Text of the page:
Unfortunately, a great number of attorneys do not give a lot of thought when drafting an Arbitration Clause in a contract as a means for resolving any disputes arising under or related to the contract.  They fail to appreciate that the nature and scope of the arbitration and the authority of the arbitrator are case specific and defined by the terms of the Arbitration clause.  The fundamental concept is that arbitration is a self-designed process enabling the parties to structure the process in any way desired.  In Baravati v. Josphthal, Lyon & Ross, 28 F.3rd 704, 709 (7thCir. 1994), Judge Posner pronounced that “…short of authorizing trial by battle or ordeal, or more doubtfully, by a panel of three monkeys, parties can stipulate to whatever procedures they want to govern the arbitration of their disputes; parties are free to specify idiosyncratic terms of arbitration as they are to specify any other terms in their contract.”

With this as a guideline, counsel would be well served to recognize that the substance of the Arbitration Clause is as important, and maybe even more important, than substantive provisions of the contract.  In all likelihood, the contract language will only be revisited in the event of a dispute.  Even if a provider’s set of rules are incorporated, the parties can define such things as Arbitrator selection, scope of discovery, situs of the arbitration, law to be applied, authority of the Arbitrator(s) etc.  For example, absent express authority in the Arbitration clause or the consent of the parties, it is doubtful whether an arbitrator can conduct independent research.  Paul Bennett Marrow, in an article for the New York State Bar Association Journal (May 2013), argues persuasively that absent specific authority from the parties, either in the Arbitration clause or from the parties to the dispute, an Arbitrator lacks the authority to conduct independent research and, if he does such research, he might be jeopardizing the award.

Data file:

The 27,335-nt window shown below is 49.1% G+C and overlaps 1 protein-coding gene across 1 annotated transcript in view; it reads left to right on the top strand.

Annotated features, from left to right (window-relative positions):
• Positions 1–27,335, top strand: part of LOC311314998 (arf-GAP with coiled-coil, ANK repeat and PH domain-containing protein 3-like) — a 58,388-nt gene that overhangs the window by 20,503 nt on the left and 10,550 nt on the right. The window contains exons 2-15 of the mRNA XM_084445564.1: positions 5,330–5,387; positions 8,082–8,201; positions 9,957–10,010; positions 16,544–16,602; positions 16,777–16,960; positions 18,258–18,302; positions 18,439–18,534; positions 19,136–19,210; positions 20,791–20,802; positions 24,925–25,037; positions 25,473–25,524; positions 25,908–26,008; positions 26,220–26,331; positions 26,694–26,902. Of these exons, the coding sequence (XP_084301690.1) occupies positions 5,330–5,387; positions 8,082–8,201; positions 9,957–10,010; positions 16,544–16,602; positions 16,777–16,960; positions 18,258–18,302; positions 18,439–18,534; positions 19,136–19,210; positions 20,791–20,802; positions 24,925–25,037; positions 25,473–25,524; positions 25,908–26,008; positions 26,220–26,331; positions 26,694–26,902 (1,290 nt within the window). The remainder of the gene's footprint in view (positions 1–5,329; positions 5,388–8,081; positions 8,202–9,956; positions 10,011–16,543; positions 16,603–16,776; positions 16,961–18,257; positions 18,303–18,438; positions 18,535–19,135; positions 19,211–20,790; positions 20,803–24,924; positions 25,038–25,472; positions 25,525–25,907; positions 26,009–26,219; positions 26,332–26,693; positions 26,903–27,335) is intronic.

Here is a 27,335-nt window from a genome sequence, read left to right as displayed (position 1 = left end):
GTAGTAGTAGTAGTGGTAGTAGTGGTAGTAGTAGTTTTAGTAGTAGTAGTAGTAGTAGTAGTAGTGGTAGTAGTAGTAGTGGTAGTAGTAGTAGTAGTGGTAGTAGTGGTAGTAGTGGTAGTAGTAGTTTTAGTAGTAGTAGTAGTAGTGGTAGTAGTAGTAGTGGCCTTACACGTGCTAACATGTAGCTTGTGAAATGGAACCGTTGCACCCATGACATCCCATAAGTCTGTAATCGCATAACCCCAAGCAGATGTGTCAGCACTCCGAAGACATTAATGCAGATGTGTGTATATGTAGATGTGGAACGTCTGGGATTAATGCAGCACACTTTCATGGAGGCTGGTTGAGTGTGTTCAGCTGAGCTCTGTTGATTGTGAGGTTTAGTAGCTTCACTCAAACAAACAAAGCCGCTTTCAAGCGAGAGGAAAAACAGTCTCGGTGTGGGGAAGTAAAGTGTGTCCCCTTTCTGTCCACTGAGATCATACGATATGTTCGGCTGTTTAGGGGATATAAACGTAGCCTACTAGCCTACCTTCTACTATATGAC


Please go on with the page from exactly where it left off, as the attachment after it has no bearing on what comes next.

Here is an abbreviated, certainly not all inclusive,  checklist of topics that might be considered when drafting an Arbitration Clause:

  • Number of arbitrators
  • Arbitrators Qualifications
  • Locale Provisions
  • Discovery
  • Documents-Only Hearing
  • Duration of Arbitration Proceedings
  • Remedies
  • Assessment of Forum Fees and Attorneys’ Fees
  • Type of Award
  • Confidentiality
  • Non-Payment of Arbitration Expenses

A useful tool in drafting Arbitration Clauses is the American Arbitration Association’s Clause Building tool.  https://www.clausebuilder.org/

Most counsel and parties do not want to focus upon the dispute resolution clause when drafting a contract for it shines a light on a potential dispute at a time when the parties are trying to make a deal.  That being said, it is still important to clearly define the process of the arbitration should one be necessary.  Failure to do so will leave the parties with a dispute resolution process that might not meet the needs of the parties.